Given the effects of AngP-2 upon lung endothelial tissue models, we evaluated relationships between plasma AngP-2 and evolving pulmonary pathophysiology as measured by spirometry. Notably, FEV1, expressed as percent predicted normal, correlated inversely and strongly with plasma AngP-2 concentrations (Spearman r = −0.78, P < 0.0001; Fig. 5). To further assess the relationships between AngP-2 and FEV1, we performed separate correlation analyses for each time point. We found that AngP-2 correlated inversely with FEV1 at baseline (Spearman r = −0. 72, P = 0.006) and penultimate (r = −0.61, P = 0.05) time points. We note that five subjects refused spirometry on the last day of HDIL-2, and thus their data were not available for this analysis. In the remaining subjects with last-day values, the correlation between AngP-2 and FEV1 fell short of significance (r = −0.43, P = 0.35). The mean plasma concentration of AngP-2 on the last day of HDIL-2 was higher in subjects who refused spirometry (22.0 [SD, 5.9]) ng/mL than in subjects who completed spirometry (14.6 [SD, 4.8 ng/mL]; P = 0.03, data not shown), suggesting that missing spirometry data are from the sickest subjects.
In this cohort of human subjects, we demonstrate that plasma AngP-2 concentrations increase throughout HDIL-2. More so, levels of AngP-2 correlate with systemic illness including inflammation, shock, and multiorgan failure. Our most interesting finding is that rising plasma AngP-2 concentrations correlate with the evolution of pulmonary pathophysiology.
Our findings have implications well beyond that of cancer therapy. Many aspects of HDIL-2 are indistinguishable from sepsis. The incidence of shock and acute renal failure in our subjects resembles reports of severe sepsis and early lung injury (3, 21). Our study provides further biochemical evidence of similar systemic inflammation during both HDIL-2 and sepsis. Specifically, both plasma IL-6 (22, 23) and AngP-2 (8, 24) concentrations during HDIL-2 are comparable to clinical studies of sepsis and ALI. Previous studies have demonstrated that AngP-2 levels were elevated in children with septic shock (25), as well as surgical patients with ARDS (26). The same study additionally demonstrated a correlation between mortality and the plasma AngP-2 concentration on the day clinical criteria for ARDS were met. More recently, studies showed that early increases in plasma AngP-2 in septic subjects predicted (a) the subsequent development of ALI subjects without lung injury present on admission (9) and (b) mortality (10). These studies enrolled subjects in the emergency room, arguably as early as possible during clinical sepsis. Thus, we know little regarding the events that led up to a rise in AngP-2 during clinical systemic inflammation. Our study provides the first clinical data to demonstrate the initiation of systemic inflammation that leads to simultaneous expression of AngP-2 and progressive organ injury.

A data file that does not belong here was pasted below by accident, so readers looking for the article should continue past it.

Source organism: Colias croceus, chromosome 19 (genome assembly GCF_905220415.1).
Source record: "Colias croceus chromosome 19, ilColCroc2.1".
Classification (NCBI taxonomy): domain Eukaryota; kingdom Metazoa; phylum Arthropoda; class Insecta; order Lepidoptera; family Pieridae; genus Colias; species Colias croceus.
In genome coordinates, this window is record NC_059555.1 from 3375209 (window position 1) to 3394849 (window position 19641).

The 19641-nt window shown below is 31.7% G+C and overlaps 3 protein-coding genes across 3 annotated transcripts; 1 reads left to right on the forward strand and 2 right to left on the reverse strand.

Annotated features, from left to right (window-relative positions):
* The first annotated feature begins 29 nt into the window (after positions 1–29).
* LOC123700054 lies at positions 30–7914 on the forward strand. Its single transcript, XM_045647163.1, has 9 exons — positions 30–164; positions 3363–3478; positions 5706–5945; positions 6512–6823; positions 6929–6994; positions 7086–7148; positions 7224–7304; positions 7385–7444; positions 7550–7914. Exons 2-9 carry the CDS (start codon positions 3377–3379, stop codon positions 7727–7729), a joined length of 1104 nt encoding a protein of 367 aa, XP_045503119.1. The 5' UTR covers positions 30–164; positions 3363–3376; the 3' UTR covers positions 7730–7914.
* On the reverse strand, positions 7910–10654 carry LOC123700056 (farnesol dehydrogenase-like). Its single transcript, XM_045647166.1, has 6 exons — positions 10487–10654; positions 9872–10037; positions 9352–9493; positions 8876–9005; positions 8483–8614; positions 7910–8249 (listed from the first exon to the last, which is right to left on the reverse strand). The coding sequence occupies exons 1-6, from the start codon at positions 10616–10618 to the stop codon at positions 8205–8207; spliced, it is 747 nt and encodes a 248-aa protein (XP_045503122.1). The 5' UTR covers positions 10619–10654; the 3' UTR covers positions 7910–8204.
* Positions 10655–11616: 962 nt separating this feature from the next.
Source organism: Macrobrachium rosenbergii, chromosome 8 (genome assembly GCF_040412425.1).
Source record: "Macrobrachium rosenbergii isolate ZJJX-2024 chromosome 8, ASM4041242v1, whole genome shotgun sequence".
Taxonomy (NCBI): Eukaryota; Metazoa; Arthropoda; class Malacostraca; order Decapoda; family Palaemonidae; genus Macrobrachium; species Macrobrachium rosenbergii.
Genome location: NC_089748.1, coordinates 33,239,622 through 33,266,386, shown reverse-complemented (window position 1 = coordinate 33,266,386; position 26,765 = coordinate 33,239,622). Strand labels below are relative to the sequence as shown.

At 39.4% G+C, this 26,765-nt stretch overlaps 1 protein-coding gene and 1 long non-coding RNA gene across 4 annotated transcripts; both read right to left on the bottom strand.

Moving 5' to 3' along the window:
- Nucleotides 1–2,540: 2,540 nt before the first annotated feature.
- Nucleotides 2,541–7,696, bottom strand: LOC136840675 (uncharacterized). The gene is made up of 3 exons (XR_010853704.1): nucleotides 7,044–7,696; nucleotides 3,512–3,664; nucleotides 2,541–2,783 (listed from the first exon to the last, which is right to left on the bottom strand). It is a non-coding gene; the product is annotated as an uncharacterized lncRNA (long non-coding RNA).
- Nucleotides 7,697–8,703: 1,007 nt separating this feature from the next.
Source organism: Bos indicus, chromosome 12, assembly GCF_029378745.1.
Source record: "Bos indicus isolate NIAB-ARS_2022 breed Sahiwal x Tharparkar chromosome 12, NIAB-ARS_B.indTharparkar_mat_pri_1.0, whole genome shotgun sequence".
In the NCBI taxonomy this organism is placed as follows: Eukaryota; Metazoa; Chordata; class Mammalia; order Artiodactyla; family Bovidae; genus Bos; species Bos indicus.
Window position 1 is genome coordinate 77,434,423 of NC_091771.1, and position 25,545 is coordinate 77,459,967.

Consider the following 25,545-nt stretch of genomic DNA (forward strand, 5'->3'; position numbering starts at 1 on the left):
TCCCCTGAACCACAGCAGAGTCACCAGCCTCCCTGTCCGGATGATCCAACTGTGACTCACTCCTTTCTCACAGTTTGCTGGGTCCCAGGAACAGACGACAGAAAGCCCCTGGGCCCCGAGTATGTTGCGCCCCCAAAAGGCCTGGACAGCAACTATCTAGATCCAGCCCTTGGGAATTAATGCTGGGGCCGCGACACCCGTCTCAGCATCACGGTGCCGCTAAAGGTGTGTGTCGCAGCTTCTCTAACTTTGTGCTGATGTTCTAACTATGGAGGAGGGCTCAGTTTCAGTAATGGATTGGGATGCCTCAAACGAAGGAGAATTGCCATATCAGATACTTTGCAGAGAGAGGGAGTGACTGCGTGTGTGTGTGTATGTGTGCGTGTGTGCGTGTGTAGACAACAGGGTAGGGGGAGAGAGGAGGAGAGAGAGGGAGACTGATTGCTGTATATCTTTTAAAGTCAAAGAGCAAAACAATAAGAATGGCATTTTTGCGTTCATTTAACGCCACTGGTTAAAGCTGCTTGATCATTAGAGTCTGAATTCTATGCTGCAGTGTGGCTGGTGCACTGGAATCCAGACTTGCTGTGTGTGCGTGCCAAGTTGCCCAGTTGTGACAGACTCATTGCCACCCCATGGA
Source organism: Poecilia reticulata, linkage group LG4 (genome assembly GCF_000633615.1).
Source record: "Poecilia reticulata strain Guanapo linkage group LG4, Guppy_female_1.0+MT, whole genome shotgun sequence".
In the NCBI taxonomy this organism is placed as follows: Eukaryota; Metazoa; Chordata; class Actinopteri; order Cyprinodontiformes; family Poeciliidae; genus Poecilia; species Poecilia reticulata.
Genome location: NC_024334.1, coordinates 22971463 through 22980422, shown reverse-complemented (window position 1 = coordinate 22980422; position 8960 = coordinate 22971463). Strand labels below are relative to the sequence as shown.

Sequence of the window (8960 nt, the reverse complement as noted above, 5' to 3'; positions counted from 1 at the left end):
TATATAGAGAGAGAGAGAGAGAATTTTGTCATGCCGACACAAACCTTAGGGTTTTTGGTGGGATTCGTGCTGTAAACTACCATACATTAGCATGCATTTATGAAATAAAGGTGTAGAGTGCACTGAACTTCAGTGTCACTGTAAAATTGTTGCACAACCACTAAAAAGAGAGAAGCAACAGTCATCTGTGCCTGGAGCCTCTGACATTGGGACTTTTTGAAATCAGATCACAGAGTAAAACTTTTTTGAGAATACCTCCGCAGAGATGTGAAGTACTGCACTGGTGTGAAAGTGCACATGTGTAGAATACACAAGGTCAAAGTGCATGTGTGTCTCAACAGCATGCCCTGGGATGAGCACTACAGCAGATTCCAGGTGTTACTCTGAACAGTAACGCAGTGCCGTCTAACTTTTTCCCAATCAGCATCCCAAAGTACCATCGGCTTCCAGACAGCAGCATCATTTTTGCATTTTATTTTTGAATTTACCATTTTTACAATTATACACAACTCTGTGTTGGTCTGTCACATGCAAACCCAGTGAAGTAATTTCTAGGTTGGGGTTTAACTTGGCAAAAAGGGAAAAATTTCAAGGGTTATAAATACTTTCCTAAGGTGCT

Myriad preclinical models of sepsis demonstrate efficacy of innovative therapies that subsequently fail to improve patient outcomes, suggesting that such models do not fully recapitulate the clinical syndrome (27). In fact, a recent study demonstrated that acute inflammatory stresses from different etiologies result in highly similar responses in humans, while corresponding mouse model responses correlate poorly with the human conditions. This urges a higher priority for studies of complex human conditions rather than murine models (28). However, clinical investigations of sepsis are also challenged as heterogeneity of both subject populations, and timings of interventions make it difficult to find a signal and to identify appropriate and comparable time points for evaluation. Furthermore, unlike preclinical models, clinical investigations of sepsis are unable to capture a time 0 of systemic inflammation and thus may not be able to fully elucidate pathways that occur before organ injury occurs. Accordingly, both preclinical models and clinical investigations of sepsis face significant challenges to further our understanding of the pathogenesis of acute organ failure during sepsis.